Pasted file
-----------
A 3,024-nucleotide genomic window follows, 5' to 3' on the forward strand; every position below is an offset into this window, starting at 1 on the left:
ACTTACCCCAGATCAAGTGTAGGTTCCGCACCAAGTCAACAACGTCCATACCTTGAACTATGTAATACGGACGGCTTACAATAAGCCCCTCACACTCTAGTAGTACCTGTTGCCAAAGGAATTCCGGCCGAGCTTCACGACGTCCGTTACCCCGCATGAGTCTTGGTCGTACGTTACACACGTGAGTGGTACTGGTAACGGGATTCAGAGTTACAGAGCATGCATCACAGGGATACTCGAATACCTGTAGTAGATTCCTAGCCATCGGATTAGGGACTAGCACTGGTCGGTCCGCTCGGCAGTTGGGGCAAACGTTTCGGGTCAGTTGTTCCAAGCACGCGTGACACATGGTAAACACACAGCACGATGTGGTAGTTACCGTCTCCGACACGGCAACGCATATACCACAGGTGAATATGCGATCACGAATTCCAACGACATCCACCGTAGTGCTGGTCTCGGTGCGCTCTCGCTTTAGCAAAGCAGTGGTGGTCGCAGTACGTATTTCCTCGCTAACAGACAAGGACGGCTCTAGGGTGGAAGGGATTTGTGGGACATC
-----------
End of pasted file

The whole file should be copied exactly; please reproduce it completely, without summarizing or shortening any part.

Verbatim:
A 3,024-nucleotide genomic window follows, 5' to 3' on the forward strand; every position below is an offset into this window, starting at 1 on the left:
ACTTACCCCAGATCAAGTGTAGGTTCCGCACCAAGTCAACAACGTCCATACCTTGAACTATGTAATACGGACGGCTTACAATAAGCCCCTCACACTCTAGTAGTACCTGTTGCCAAAGGAATTCCGGCCGAGCTTCACGACGTCCGTTACCCCGCATGAGTCTTGGTCGTACGTTACACACGTGAGTGGTACTGGTAACGGGATTCAGAGTTACAGAGCATGCATCACAGGGATACTCGAATACCTGTAGTAGATTCCTAGCCATCGGATTAGGGACTAGCACTGGTCGGTCCGCTCGGCAGTTGGGGCAAACGTTTCGGGTCAGTTGTTCCAAGCACGCGTGACACATGGTAAACACACAGCACGATGTGGTAGTTACCGTCTCCGACACGGCAACGCATATACCACAGGTGAATATGCGATCACGAATTCCAACGACATCCACCGTAGTGCTGGTCTCGGTGCGCTCTCGCTTTAGCAAAGCAGTGGTGGTCGCAGTACGTATTTCCTCGCTAACAGACAAGGACGGCTCTAGGGTGGAAGGGATTTGTGGGACATC